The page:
DB Abstract Model (Guillermo Murillo)

Execute MySQL queries calling stored procedures

MySQLi Database Access and Abstraction

Metabase (Manuel Lemos)

PHP Database abstraction layer RDBMS independent

PHP CRUD REST API Server (Bharat Parmar)

REST API server with MySQLi based CRUD operations

Extended MySQLi ()

MySQL database access wrapper using MySQLi

PDO ORM (Object-Relational Mapping)

Tiny PHP ORM Framework (Victor Bolshov)

Map objects to databases using composed queries

Caribu ORM (Maik Greubel)

Map objects to databases records using annotations

Potato ORM (Adeniyi Ibraheem)

Store and retrieve objects in databases using ORM

torm (Eustaquio Rangel)

Store and retrieve objects using ActiveRecord

SlimDb (Marcelo Entraigas)

Access different database types using PDO

MySQLi ORM (Object-Relational Mapping)

DB Accelerator (Yazan Tommalieh)

Map MySQL table records to objects using MySQLi

8. What to Use in a New Project: PDO or MySQLi?

While PDO may be slightly slower and not take full advantage of MySQL server features, it may be simpler to write less database dependent code while having more readable code using named parameters for prepared queries. So either option may be good depending on what you value.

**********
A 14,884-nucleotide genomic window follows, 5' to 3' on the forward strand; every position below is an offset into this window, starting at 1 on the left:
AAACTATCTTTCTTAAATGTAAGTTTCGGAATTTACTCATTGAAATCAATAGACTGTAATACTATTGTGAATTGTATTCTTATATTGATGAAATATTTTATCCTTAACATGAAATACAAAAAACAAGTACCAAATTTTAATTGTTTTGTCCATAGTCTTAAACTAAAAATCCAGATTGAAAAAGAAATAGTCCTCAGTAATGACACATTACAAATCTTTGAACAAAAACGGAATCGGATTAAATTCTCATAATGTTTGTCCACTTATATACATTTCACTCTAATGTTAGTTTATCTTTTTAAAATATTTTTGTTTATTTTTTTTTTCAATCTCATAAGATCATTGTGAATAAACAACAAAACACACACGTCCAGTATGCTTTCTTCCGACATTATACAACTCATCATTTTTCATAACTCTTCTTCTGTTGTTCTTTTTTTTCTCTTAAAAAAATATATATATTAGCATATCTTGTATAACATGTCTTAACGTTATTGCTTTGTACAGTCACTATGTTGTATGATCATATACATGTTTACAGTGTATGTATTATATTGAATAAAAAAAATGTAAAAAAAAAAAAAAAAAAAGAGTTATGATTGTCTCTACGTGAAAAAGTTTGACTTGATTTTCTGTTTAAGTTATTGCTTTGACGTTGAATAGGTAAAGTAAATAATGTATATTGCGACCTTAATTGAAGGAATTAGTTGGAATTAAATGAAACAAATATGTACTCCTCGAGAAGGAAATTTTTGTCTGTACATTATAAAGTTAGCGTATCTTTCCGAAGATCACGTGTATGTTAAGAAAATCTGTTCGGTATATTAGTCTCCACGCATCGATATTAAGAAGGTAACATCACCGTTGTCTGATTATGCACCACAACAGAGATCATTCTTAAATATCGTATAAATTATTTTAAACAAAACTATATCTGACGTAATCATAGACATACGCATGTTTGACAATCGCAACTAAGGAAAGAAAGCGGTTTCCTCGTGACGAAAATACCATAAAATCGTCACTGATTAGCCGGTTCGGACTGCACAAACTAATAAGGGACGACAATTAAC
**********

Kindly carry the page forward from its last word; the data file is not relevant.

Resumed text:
This article tried to give some criterion you should consider when deciding which one is the best for you.

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3. I did a benchmark - Jorge Castro (2017-10-22 03:03)
About speed... - 1 reply
Read the whole comment and replies

2. Very good article - Steve Veltkamp (2017-04-29 01:54)
Explains well... - 0 replies
Read the whole comment and replies

1. PDO of course - José Filipe Lopes Santos (2017-02-08 10:38)
PDO of course... - 0 replies
Read the whole comment and replies

  Blog PHP Classes blog   RSS 1.0 feed RSS 2.0 feed   Blog MySQL vs MySQLi vs PD...   Post a comment Post a comment   See comments See comments (4)   Trackbacks (0)